Perhaps it’s the fear of mediocrity, or the fear of commitment, and don’t even get me started on fomo. Some people want a family, a home built in the ground, and a perennial garden they can count on every year. I guess I just want to live many lives in the one that I have.
I look; morning to night I am never done with looking. Looking I mean not just standing around, but standing around as though with your arms open
Excerpt from Where Does the Temple Begin, Where Does it End?
It’s tough being a modern, independent, adventurous woman sometimes. When I ended my last long-term relationship of 3 1/2 years, my protective bubble fell away. I’ve experienced how being outgoing, nice, and alone has made me a perfect target for predators, and has set my ‘bullshit detector’ on full blast.
At home or abroad, it makes no difference- it still happens. While working at a nice farm-to-table bar and restaurant where I lived, I was walked in on in a bathroom (that didn’t lock properly) and trapped. The guy got a swift knee in the gonads and I got away. So did he. My last 2 days in Thailand, a man I met who spoke 5 languages and was finishing up his degree, wouldn’t let me close my door after walking me to it. He only left after I told him I’d raise my voice louder after every time I told him to go. Guess he wasn’t smart enough to translate ‘No.’ Of course he had the audacity to ask me out the next day. Get out of my life! When someone offers to buy me a drink, my automatic thought is, ‘what do you want from me?’ I’ve come a long way from being naive and trusting.
While backpacking Costa Rica, I made friends with a local. He offered to show me around the gems of Manuel Antonio, and I was excited to see the less touristed areas. We trekked for a while, but once we were in a completely secluded area, he asked me to lift up my top. I was out like lightning. It was then (my first solo trip) that I had to come to terms with who I was to the outside world, especially while traveling: attractive, single, and easy to take advantage of. It was depressing. I wanted to make genuine connections, get to know another way of life, see the side of places I might not be able to on my own. Why did there have to be an alterior motive?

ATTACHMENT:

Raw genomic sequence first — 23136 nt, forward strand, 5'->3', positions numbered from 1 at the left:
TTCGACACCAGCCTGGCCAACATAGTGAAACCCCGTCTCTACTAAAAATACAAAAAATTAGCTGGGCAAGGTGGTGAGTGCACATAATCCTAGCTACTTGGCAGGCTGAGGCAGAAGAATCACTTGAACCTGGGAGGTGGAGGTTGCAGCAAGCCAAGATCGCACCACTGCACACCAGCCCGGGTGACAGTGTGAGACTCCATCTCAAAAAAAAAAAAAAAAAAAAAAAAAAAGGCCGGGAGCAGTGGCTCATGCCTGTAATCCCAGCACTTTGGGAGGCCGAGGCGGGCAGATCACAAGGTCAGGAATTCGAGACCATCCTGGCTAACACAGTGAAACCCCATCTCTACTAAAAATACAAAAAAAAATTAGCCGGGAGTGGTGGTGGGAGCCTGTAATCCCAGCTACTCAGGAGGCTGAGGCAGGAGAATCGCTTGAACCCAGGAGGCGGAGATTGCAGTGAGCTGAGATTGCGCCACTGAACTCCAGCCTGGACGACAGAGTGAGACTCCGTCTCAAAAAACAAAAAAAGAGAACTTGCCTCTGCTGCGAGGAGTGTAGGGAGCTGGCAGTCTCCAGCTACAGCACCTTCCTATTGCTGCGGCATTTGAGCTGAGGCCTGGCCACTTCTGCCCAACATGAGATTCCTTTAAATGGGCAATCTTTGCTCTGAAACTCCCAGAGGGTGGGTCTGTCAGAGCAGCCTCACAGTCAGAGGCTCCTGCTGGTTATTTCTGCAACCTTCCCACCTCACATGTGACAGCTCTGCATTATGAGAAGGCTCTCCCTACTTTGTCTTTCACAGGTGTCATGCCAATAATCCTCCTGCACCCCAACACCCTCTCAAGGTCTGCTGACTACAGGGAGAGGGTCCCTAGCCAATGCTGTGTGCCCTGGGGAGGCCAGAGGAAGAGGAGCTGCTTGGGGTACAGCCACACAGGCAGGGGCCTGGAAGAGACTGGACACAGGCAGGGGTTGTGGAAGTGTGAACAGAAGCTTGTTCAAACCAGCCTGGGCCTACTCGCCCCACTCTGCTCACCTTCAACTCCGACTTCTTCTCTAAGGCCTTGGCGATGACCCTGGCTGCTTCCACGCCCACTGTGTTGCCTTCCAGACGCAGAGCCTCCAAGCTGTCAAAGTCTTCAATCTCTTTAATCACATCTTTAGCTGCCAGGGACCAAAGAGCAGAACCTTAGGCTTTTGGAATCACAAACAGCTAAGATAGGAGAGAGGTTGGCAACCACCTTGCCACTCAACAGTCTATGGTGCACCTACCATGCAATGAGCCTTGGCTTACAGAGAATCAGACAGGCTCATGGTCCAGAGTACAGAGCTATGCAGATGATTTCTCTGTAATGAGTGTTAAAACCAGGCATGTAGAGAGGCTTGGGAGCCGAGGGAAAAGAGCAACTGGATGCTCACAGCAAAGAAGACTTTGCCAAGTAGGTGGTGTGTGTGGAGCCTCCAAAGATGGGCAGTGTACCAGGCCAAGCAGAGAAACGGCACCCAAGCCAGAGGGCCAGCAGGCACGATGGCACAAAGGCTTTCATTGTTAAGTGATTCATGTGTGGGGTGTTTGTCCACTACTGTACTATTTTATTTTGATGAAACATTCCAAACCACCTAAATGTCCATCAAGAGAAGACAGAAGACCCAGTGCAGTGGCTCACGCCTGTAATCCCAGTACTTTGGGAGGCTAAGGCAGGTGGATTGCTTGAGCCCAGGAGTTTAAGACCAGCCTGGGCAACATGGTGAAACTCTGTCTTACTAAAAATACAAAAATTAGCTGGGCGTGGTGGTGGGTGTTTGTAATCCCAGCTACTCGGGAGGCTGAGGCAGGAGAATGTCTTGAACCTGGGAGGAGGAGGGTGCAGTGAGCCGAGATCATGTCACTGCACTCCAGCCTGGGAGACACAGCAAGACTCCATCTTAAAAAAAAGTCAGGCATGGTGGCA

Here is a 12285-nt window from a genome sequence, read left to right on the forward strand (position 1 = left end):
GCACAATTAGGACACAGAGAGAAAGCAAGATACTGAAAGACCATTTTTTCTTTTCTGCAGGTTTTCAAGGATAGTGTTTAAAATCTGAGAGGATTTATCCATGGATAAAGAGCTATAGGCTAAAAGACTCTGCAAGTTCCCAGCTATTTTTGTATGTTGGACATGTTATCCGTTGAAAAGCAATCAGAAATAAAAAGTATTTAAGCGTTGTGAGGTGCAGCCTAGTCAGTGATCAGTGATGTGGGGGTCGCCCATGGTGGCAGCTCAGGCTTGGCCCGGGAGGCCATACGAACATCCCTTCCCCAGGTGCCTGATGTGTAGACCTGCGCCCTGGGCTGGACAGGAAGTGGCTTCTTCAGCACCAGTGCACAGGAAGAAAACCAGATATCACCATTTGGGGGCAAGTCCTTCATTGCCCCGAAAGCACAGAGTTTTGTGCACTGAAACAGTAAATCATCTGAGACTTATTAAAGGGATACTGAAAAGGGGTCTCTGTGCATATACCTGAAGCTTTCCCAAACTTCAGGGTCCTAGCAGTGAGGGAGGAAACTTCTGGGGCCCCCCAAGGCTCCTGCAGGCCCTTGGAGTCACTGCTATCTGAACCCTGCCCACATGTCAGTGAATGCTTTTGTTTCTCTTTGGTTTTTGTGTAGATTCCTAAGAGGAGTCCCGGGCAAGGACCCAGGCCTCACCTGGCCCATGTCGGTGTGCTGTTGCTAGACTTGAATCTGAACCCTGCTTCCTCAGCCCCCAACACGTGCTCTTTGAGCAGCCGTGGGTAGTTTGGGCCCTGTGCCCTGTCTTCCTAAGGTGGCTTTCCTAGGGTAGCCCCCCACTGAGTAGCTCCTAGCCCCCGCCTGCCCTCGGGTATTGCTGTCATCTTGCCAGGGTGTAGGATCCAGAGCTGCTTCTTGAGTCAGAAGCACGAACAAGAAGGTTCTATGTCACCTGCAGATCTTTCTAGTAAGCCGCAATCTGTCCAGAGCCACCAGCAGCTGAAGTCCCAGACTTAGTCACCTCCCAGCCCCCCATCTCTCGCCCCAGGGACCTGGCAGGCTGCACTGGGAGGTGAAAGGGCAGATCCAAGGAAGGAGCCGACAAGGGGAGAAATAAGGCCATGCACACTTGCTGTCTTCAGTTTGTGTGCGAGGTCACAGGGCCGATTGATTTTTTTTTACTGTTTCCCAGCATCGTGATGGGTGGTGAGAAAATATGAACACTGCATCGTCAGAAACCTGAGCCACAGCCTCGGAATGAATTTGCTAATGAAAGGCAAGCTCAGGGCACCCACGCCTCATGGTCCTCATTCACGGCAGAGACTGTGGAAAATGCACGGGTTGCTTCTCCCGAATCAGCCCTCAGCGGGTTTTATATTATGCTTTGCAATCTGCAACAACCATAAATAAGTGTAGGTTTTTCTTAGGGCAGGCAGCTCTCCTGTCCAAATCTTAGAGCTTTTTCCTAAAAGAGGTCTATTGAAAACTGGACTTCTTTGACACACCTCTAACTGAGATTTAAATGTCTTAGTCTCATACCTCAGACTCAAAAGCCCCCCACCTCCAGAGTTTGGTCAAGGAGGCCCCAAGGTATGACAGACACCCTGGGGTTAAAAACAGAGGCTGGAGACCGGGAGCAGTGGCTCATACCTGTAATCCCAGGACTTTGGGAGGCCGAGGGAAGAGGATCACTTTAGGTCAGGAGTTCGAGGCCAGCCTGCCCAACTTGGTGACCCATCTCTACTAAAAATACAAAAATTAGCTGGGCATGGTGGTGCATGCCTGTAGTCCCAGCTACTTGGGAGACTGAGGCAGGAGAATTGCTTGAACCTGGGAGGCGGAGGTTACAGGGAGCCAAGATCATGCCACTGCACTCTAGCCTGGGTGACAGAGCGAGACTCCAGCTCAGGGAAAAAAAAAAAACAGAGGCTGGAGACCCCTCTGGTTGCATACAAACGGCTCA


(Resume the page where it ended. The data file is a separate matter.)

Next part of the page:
This isn’t a ‘woe is me, I’m beautiful and life is hard’ post. It’s a message to men that women, under no circumstances should be viewed as something to be conquered. It’s a message to women that it could be a reality for you. It’s a warning that the cool operator that says you have a beautiful heart and he only wants to respect you, might actually want to do the opposite. I know this, because I’ve experienced that.
I’m truly thankful that these close calls haven’t gotten out of my control; I feel for those in which it has. My heart seriously hurts for humanity when a gentle, beautiful, trusting person can be broken. It’s not fair.
This isn’t a light post, I know, but it’s an issue worth talking about. Many travel blogs only talk about the beautiful, positive side-and surely that’s true and real, but there’s the dark side too. So much seems swept under the rug and replaced for something lighter and brighter. I want to share my beautiful discoveries with you too,which I do, but I also want to reveal the darker truth that few seem to talk about.